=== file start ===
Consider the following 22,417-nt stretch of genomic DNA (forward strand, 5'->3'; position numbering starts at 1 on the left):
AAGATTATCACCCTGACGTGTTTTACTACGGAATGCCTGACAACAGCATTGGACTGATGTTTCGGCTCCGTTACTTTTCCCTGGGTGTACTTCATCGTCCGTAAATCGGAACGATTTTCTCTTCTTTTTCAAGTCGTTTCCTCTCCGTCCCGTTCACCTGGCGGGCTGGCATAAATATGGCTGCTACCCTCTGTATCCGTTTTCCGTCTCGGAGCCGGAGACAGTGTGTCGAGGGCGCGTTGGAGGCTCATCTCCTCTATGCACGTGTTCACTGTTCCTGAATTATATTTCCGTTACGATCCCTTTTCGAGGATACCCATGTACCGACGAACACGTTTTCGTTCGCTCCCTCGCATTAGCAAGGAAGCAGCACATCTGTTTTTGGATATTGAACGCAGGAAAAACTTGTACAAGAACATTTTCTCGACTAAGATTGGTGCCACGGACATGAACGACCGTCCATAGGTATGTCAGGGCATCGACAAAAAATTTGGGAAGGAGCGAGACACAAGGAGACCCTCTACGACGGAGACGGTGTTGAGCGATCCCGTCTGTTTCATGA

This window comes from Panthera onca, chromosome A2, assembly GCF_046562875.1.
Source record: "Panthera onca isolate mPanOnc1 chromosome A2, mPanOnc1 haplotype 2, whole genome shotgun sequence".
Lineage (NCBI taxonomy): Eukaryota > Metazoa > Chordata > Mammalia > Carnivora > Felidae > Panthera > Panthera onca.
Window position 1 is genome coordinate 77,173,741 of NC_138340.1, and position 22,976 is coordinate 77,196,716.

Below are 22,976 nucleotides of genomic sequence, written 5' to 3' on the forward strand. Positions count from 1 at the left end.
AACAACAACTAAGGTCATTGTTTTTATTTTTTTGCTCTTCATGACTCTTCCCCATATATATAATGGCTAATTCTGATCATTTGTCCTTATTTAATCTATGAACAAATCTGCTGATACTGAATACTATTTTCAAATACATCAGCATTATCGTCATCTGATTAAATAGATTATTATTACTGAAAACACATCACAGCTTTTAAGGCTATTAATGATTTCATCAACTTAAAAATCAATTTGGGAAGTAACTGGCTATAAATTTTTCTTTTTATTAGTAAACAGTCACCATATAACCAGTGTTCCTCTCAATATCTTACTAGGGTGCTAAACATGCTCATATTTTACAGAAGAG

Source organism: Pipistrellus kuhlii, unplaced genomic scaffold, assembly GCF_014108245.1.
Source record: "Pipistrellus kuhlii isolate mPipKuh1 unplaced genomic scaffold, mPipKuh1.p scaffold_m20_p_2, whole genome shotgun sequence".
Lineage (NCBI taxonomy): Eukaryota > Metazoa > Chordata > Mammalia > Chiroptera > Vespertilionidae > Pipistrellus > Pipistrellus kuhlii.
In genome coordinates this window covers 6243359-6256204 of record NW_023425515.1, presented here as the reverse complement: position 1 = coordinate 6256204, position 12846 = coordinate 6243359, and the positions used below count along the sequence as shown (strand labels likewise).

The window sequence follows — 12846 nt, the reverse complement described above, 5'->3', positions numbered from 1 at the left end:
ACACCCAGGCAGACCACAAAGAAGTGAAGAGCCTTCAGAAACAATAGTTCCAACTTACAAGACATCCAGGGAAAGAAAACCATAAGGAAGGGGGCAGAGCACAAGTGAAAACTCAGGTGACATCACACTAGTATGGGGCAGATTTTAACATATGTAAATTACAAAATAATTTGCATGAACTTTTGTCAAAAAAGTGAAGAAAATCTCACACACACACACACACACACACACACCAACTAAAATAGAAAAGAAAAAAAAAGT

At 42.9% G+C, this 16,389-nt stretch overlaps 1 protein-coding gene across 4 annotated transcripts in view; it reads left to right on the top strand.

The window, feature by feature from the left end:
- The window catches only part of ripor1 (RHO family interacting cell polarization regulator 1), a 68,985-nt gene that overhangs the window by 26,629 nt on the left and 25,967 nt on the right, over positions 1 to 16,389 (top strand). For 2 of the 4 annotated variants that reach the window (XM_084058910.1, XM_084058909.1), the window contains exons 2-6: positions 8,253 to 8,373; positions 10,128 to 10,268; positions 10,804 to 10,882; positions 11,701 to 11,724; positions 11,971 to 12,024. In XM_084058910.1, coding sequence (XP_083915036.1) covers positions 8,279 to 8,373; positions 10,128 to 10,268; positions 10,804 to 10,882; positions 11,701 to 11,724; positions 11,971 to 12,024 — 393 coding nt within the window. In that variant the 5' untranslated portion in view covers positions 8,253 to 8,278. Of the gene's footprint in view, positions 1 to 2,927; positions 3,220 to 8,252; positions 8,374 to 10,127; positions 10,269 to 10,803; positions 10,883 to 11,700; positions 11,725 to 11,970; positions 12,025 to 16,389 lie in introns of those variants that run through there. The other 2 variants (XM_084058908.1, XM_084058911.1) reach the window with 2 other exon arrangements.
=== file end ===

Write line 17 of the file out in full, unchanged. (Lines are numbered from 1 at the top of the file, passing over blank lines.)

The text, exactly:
- The window catches only part of ripor1 (RHO family interacting cell polarization regulator 1), a 68,985-nt gene that overhangs the window by 26,629 nt on the left and 25,967 nt on the right, over positions 1 to 16,389 (top strand). For 2 of the 4 annotated variants that reach the window (XM_084058910.1, XM_084058909.1), the window contains exons 2-6: positions 8,253 to 8,373; positions 10,128 to 10,268; positions 10,804 to 10,882; positions 11,701 to 11,724; positions 11,971 to 12,024. In XM_084058910.1, coding sequence (XP_083915036.1) covers positions 8,279 to 8,373; positions 10,128 to 10,268; positions 10,804 to 10,882; positions 11,701 to 11,724; positions 11,971 to 12,024 — 393 coding nt within the window. In that variant the 5' untranslated portion in view covers positions 8,253 to 8,278. Of the gene's footprint in view, positions 1 to 2,927; positions 3,220 to 8,252; positions 8,374 to 10,127; positions 10,269 to 10,803; positions 10,883 to 11,700; positions 11,725 to 11,970; positions 12,025 to 16,389 lie in introns of those variants that run through there. The other 2 variants (XM_084058908.1, XM_084058911.1) reach the window with 2 other exon arrangements.